In operation when the heat pump is switched to a defrost cycle by its control 48, the control simultaneously causes the first bypass control valve 60 to open and the second bypass control 64 to close. Thereby all of the pool water is directed around the regulator valve 36 through the defrost bypass line 58 to serve as a heating load for the heat pump.
Also, when the heat pump is operating in its heating cycle, a portion of the heat transfer fluid liquifies and accumulates near the outlet end of the primary coil of the heat exchanger. During defrost the heat pump applies a negative suction pressure to the other end of the primary coil thereby causing this accumulated liquid to evaporate. The evaporation in turn causes a rapid cooling of the remaining liquid which, unless controlled, will cause the pool water in the secondary heat transfer coil to freeze and possibly damage the heat exchanger.
To prevent freezing from occuring pressure regulation means, such as an evaporator pressure regulator valve 68 is located in the heat pump output line 22 between the primary coil 26 and the heat pump 21. The regulator valve is set so that when the heat pump is operating in its refrigeration cycle the pressure in the primary coil is prevented from dropping below a predetermined level where excessively rapid evaporation will occur.
However, since a regulator valve of this type normally only allows flow in one direction, a reverse bypass line 70 extends around the regulator valve 68 in parallel and check valve means 72 located in the bypass line 70 are arranged to permit flow through the bypass line when the heat pump is in its heating cycle and prevent flow through the bypass line when the heat pump is in its refrigeration cycle. Thus the regulator valve 68 is operative to prevent excessively rapid evaporation of liquified heat transfer fluid from the heat exchanger when the heat pump is in its refrigeration cycle and yet does not effect operation of the heater when the heat pump is in its heating cycle.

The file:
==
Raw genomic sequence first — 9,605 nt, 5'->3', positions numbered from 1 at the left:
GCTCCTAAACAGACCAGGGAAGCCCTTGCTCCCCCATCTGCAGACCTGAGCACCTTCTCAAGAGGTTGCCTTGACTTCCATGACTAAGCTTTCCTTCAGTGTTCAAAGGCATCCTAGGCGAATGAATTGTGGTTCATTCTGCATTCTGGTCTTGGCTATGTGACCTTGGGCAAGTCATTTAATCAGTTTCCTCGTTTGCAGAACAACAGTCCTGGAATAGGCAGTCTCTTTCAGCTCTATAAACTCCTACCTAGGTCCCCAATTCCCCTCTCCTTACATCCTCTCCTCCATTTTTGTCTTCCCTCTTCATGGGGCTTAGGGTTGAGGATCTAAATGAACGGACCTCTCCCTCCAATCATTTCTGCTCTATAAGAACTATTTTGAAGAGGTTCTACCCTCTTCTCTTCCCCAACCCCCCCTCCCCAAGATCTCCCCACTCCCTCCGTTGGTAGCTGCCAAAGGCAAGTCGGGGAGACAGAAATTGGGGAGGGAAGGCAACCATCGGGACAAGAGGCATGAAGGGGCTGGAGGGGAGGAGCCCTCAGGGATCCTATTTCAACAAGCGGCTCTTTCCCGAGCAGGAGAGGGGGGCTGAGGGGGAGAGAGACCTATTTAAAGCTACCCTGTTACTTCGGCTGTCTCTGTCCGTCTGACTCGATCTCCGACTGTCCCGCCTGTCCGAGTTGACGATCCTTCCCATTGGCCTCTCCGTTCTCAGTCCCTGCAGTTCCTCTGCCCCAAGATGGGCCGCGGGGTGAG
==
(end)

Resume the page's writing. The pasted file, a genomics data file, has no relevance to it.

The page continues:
Accordingly, the present invention provides a heat pump heating system where heat pump operation is automatically tied to the heating demands of the pool and yet the amount of pool water heated is regulated so that the heat pump continually operates at a nearly constant discharge pressure and, therefore, at maximum efficiency. In addition, the system provides for override of the regulator valve which creates the constant operating condition automatically when the heat pump is operated in a refrigeration cycle to defrost its evaporator coil, thereby allowing pool water to be used as a heat sink during defrost.
The terms and expressions which have been employed in the foregoing specification are used therein as terms of description and not of limitation, and there is no intention in the use of such terms and expressions of excluding equivalents of the features shown and described or portions thereof, it being recognized that the scope of the invention is defined and limited only by the claims which follow.
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|U.S. Classification||62/238.6, 62/238.7|
|International Classification||F25B30/02, E04H4/12, F24D19/10|
|Cooperative Classification||F25B30/02, E04H4/129, F24D19/1039|
|European Classification||F24D19/10C2P, E04H4/12C, F25B30/02|